Photo: Radio Havana Cubabandera
In the words of Fernando Ortiz: “In Cubanness there is something more than a meter of earth wet by the first cry of a newborn, something more than a few inches of white paper marked with stamps and symbolic scribbles of an authority that recognizes an official link , true or suppositive.
Nationality beyond citizenship, human and historical bond beyond the legal bond.
In even more poetic terms, he would summarize Cubanness as a "condition of the soul," a "complex of feelings, ideas, and attitudes," and he would establish a distinction between what we could call Cubanness and what would be, in his opinion, Cuban identity. .
The latter would be a kind of superior stage, a full and conscious assumption of the particular essence of the Cuban in the greater framework of the human species: heartfelt and desired, responsible Cubanness;
cubanidad forged in faith, hope and love.
Patriotism, which would come to be a generic form of Cubanness, has been the subject of arduous discussion these days on digital networks, in that bubble that encloses a part of our society.
The fact that this patriotism, that Cubanness, is undermined today is something that we could understand as inserted within a civic-moral crisis, a crisis of values, much deeper, and that dates back to the 90s, those difficult years of the special period that not only brought precariousness, but also loss of the sense of future.
It is not something new.
Fernando Martínez Heredia affirmed it almost 10 years ago: “A people that had enormous appreciation for its history and considered it a very important part of its national being, a trait that from 1959 onwards was promoted to a very high degree by massive revolutionary sentiments and convictions. , a town that was educated and made a colossal leap in its educational levels in just 30 years, has seen its knowledge and interest in national history diminish to a truly alarming degree.
I notice two main causes of this fact, different from each other.
One is the serious deterioration of our school system, within which that of History would be a case, and the other is the appreciable decrease in the pride of being Cuban.
The latter is the worst, because it affects one of the basic pillars of resistance, combat,
In the current context, with a very painful rise in emigration and in times of economic uncertainty, it is understandable that there are Cubans who decide to seek better fortune elsewhere.
What is unforgivable is that these Cubans abjure their history, which is our common past;
What is sad and pathetic is that they renounce their “Cubanisms”, that they openly adopt another idiosyncrasy, and, even more painful, that they turn their most perfidious feelings towards that historical community that served as their maternal womb.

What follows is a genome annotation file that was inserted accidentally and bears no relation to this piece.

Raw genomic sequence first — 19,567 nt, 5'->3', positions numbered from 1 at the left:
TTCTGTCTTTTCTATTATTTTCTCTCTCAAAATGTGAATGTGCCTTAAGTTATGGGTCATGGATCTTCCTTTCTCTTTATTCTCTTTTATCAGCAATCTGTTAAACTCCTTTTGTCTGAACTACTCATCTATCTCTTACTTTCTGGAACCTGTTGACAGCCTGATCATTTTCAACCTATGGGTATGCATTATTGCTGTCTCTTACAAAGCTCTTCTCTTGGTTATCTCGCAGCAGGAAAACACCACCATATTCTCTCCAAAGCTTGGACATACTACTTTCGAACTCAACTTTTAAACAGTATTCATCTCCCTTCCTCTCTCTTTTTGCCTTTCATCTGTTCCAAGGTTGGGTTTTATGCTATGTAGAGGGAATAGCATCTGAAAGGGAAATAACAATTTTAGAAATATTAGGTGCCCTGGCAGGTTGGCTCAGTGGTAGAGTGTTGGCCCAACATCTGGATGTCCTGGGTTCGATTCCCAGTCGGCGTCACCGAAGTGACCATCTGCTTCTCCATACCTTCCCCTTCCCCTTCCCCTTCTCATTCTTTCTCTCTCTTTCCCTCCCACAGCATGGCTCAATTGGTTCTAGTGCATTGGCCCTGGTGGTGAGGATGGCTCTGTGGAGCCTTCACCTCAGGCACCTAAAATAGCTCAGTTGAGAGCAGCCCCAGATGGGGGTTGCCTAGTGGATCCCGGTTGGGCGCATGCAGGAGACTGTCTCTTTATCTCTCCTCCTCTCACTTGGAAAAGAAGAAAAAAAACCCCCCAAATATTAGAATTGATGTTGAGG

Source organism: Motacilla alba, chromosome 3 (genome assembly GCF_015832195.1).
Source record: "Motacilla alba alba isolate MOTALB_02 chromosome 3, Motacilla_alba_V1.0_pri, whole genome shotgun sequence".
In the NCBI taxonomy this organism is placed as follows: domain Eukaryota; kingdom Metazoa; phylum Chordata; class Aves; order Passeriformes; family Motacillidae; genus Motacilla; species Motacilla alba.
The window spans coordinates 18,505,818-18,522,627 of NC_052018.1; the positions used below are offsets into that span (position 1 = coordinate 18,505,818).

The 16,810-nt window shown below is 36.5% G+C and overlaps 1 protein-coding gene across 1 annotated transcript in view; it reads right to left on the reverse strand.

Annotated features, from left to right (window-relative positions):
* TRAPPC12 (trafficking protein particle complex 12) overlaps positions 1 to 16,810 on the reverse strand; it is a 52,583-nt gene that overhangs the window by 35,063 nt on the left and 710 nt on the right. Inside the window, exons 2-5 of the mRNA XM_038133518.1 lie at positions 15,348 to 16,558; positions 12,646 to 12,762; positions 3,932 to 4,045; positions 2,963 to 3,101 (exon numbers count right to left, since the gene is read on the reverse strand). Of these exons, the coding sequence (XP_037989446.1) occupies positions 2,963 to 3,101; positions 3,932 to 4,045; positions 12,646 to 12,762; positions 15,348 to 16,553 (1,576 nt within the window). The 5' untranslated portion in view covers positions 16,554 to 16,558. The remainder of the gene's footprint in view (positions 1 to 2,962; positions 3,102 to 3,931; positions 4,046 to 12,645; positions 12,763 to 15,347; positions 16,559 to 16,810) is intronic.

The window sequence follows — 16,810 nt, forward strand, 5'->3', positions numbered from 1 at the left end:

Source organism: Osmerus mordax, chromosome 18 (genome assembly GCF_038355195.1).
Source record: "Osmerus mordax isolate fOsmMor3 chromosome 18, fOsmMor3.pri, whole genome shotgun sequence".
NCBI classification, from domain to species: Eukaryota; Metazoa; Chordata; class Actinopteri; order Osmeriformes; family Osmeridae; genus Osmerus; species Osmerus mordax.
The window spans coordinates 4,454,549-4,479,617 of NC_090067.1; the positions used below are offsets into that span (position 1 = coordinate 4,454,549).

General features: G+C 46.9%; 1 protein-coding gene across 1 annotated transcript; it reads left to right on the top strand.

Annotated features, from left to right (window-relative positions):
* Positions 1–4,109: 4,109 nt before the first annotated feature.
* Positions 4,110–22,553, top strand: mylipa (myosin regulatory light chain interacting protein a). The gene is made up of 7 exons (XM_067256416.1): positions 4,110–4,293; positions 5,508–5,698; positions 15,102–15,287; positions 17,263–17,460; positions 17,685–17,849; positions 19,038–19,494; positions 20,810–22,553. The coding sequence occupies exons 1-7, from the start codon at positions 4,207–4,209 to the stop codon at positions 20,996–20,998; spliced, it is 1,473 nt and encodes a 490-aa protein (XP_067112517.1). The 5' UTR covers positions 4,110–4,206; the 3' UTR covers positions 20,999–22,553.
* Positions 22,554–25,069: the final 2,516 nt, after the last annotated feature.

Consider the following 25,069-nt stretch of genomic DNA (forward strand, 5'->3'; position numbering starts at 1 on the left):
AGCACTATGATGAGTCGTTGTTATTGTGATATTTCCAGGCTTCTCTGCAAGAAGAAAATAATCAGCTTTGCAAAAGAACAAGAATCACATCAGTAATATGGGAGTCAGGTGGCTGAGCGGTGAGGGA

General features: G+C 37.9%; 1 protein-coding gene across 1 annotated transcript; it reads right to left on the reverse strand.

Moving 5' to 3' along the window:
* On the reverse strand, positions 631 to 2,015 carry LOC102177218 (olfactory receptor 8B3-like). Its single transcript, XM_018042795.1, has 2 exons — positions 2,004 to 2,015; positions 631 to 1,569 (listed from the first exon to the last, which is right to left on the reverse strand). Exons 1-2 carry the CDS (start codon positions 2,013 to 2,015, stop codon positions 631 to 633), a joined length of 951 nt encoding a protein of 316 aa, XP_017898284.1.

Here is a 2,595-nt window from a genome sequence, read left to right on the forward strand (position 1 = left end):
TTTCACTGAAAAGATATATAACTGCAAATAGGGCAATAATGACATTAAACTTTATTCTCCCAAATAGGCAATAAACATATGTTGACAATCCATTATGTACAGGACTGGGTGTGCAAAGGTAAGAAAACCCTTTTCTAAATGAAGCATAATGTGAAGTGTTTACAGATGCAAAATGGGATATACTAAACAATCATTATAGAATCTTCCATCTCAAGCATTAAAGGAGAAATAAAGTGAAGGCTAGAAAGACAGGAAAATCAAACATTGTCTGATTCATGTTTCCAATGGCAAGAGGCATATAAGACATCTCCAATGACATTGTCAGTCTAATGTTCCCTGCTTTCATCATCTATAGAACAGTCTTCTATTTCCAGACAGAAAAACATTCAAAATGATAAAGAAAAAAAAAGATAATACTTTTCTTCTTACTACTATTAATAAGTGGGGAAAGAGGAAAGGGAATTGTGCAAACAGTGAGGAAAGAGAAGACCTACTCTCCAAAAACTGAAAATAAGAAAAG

Worse still is that there are Cubans in those same conditions who have not gone anywhere, who are here: evidently, nobody is a patriot for staying (paraphrasing Galeano).
But this loss of Cubanness, of fullness in Cubanness, is not something that we can exclusively connect to the vicissitudes of the present.
It is a phenomenon as old as our own nationality, and this is how Fernando Ortiz would dictate it, to which we return in the end:
“There are Cubans who, even being Cuban for such reasons, do not want to be Cuban and are even ashamed and deny being one.
In these, Cubanness lacks fullness, it is castrated.
It is not enough for full Cubanness to have the cradle, the nation, the life and the bearing in Cuba;
still need to be aware.
Full Cubanness does not consist merely in being Cuban due to any of the environmental contingencies that have surrounded the individual personality and have forged its conditions;
the awareness of being Cuban and the will to want to be are also necessary”.
Like Martí, we say that the true man does not look on which side is best to live, but on which side is duty;
and no one can say that Martí is not one of the fundamental roots of the Cuban condition.
In Derrida's key, grafting the best of the world, Cubanness and Cuban identity are not legacies: they are a task.
And those of us who feel patriotic, those of us who fulfill this duty of knowing ourselves to be Cubans, have to make that nation project seduce the majority, we have to fight so that this full condition of Cubanness, that Cuban identity, is not an attribute of some few.
For this, it is not enough to turn to the past: we must, necessarily, reinvent the future, rescue that promise that even today continues to be revolutionary Cuba.
On video, the essential works of Fernando Ortiz
(Taken from Granma)
(Taken from Granma)